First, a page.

Science Inventory

Application-specific optimal model weighting of global climate models: A red tide example

Citation:

Elshall, A., M. Ye, S. Kranz, X. Yang, Y. Wan, AND M. Maltrud. Application-specific optimal model weighting of global climate models: A red tide example. Climate Services. Elsevier B.V., Amsterdam, Netherlands, 28:100334, (2022). https://doi.org/10.1016/j.cliser.2022.100334

Impact/Purpose:

This study discusses the application-specific optimal model weighting of Earth System Models (ESMs) to improve predictive performance of red tide in the Gulf of Mexico.  Including non-representative models can underplay the model weights of robust models while excluding all non-representative models results in the most parsimonious ensemble accounting for both ensemble size and performance.  Prescreening-based subset selection screens and selects ensemble members based on their ability to reproduce certain key features.  This study concludes that prescreening-based subset selection is a viable option that can either substitute model weighting, or be used prior to model weighing, to improve model performance.  This will be an essential addition to the literature of application-specific optimal model weighting of ESMs.

Description:

Global climate models (GCMs) and Earth system models (ESMs) provide many climate services with environmental relevance. The High Resolution Model Intercomparison Project (HighResMIP) of the Coupled Model Intercomparison Project Phase 6 (CMIP6) provides model runs of GCMs and ESMs to address regional phenomena. Developing a parsimonious ensemble of CMIP6 requires multiple ensemble methods such as independent-model subset selection, prescreening-based subset selection, and model weighting. The work presented here focuses on application-specific optimal model weighting, with prescreening-based subset selection. As such, independent ensemble members are categorized, selected, and weighted based on their ability to reproduce physically-interpretable features of interest that are problem-specific. We discuss the strengths and caveats of optimal model weighting using a case study of red tide prediction in the Gulf of Mexico along the West Florida Shelf. Red tide is a common name of specific harmful algal blooms that occur worldwide, causing adverse socioeconomic and environmental impacts. Our results indicate the importance of prescreening-based subset selection as optimal model weighting can underplay robust ensemble members by optimizing error cancellation. Prescreening-based subset selection also provides insights about the validity of the model weights. By illustrating the caveats of using non-representative models when optimal model weighting is used, the findings and discussion of this study are pertinent to many other climate services.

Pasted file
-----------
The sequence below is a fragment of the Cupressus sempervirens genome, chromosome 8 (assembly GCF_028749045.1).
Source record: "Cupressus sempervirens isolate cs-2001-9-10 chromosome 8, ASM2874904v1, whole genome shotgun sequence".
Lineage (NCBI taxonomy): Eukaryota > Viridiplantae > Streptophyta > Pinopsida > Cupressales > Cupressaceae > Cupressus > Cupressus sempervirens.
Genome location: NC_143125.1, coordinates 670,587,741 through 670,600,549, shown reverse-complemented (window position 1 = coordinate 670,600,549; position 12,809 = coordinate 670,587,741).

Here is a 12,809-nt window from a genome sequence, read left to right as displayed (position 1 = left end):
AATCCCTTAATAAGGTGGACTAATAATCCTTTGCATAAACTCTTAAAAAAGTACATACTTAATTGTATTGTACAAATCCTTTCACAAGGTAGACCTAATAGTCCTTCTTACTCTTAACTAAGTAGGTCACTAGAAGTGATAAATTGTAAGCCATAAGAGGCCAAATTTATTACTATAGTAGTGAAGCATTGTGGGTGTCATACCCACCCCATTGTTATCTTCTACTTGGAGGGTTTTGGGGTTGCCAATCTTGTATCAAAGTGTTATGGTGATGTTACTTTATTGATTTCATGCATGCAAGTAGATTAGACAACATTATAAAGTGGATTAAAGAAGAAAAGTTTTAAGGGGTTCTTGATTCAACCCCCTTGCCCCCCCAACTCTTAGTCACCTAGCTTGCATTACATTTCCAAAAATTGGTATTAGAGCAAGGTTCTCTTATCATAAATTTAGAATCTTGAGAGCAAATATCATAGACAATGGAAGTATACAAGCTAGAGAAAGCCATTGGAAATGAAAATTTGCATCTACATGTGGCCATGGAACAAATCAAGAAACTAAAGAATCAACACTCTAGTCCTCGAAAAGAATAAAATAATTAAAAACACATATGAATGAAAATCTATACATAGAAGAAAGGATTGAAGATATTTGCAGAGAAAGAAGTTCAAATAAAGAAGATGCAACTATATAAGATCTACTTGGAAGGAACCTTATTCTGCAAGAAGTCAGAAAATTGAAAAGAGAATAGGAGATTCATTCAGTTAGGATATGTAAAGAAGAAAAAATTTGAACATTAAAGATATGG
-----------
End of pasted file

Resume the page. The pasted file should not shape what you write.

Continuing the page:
Record Details:

Record Type: DOCUMENT ( JOURNAL/ PEER REVIEWED JOURNAL)
Product Published Date: 12/01/2022
Record Last Revised: 12/01/2022
OMB Category: Other
Record ID: 356387